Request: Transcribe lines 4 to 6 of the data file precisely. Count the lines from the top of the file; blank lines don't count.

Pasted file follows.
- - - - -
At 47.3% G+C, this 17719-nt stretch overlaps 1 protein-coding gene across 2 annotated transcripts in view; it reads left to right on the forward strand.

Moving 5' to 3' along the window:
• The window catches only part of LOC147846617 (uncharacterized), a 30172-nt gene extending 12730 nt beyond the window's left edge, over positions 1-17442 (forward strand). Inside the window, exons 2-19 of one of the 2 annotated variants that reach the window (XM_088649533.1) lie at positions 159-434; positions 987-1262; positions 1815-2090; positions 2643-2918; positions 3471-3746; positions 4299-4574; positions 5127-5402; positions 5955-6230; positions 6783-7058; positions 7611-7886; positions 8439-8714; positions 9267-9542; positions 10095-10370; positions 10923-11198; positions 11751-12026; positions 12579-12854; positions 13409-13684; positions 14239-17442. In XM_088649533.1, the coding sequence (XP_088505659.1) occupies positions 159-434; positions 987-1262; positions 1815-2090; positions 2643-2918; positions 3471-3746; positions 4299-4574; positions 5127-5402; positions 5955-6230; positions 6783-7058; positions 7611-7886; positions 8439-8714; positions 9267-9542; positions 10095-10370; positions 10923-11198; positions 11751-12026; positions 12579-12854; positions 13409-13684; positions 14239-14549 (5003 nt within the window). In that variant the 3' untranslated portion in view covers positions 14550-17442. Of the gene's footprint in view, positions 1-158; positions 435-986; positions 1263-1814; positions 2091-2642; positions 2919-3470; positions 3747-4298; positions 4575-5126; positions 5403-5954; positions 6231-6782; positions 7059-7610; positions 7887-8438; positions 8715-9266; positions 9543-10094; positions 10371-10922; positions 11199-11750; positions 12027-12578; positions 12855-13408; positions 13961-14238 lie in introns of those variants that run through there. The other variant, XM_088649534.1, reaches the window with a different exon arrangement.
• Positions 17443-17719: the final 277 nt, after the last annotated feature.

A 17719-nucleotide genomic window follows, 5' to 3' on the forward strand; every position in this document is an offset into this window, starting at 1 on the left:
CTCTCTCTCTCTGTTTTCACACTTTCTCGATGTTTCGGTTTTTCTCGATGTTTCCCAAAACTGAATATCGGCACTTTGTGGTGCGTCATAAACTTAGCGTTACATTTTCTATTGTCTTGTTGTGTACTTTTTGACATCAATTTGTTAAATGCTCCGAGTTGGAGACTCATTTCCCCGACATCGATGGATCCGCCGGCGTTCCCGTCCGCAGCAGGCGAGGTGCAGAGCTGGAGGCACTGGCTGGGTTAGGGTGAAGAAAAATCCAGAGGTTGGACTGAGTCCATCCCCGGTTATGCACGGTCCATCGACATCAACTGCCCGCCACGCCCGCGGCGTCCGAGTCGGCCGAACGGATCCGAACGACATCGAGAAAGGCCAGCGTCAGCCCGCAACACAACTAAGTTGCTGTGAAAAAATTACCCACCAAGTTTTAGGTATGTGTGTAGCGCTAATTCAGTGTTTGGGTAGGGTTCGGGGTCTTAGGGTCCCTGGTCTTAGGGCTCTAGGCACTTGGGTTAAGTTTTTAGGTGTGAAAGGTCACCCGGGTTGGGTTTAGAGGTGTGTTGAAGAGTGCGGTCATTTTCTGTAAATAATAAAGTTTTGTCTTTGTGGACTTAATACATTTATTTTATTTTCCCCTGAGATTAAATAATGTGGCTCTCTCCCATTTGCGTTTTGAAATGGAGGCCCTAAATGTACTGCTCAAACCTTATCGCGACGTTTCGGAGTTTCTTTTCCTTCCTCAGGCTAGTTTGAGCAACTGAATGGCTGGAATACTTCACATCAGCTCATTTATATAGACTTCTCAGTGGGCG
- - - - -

• Positions 17443-17719: the final 277 nt, after the last annotated feature.

A 17719-nucleotide genomic window follows, 5' to 3' on the forward strand; every position in this document is an offset into this window, starting at 1 on the left:
CTCTCTCTCTCTGTTTTCACACTTTCTCGATGTTTCGGTTTTTCTCGATGTTTCCCAAAACTGAATATCGGCACTTTGTGGTGCGTCATAAACTTAGCGTTACATTTTCTATTGTCTTGTTGTGTACTTTTTGACATCAATTTGTTAAATGCTCCGAGTTGGAGACTCATTTCCCCGACATCGATGGATCCGCCGGCGTTCCCGTCCGCAGCAGGCGAGGTGCAGAGCTGGAGGCACTGGCTGGGTTAGGGTGAAGAAAAATCCAGAGGTTGGACTGAGTCCATCCCCGGTTATGCACGGTCCATCGACATCAACTGCCCGCCACGCCCGCGGCGTCCGAGTCGGCCGAACGGATCCGAACGACATCGAGAAAGGCCAGCGTCAGCCCGCAACACAACTAAGTTGCTGTGAAAAAATTACCCACCAAGTTTTAGGTATGTGTGTAGCGCTAATTCAGTGTTTGGGTAGGGTTCGGGGTCTTAGGGTCCCTGGTCTTAGGGCTCTAGGCACTTGGGTTAAGTTTTTAGGTGTGAAAGGTCACCCGGGTTGGGTTTAGAGGTGTGTTGAAGAGTGCGGTCATTTTCTGTAAATAATAAAGTTTTGTCTTTGTGGACTTAATACATTTATTTTATTTTCCCCTGAGATTAAATAATGTGGCTCTCTCCCATTTGCGTTTTGAAATGGAGGCCCTAAATGTACTGCTCAAACCTTATCGCGACGTTTCGGAGTTTCTTTTCCTTCCTCAGGCTAGTTTGAGCAACTGAATGGCTGGAATACTTCACATCAGCTCATTTATATAGACTTCTCAGTGGGCG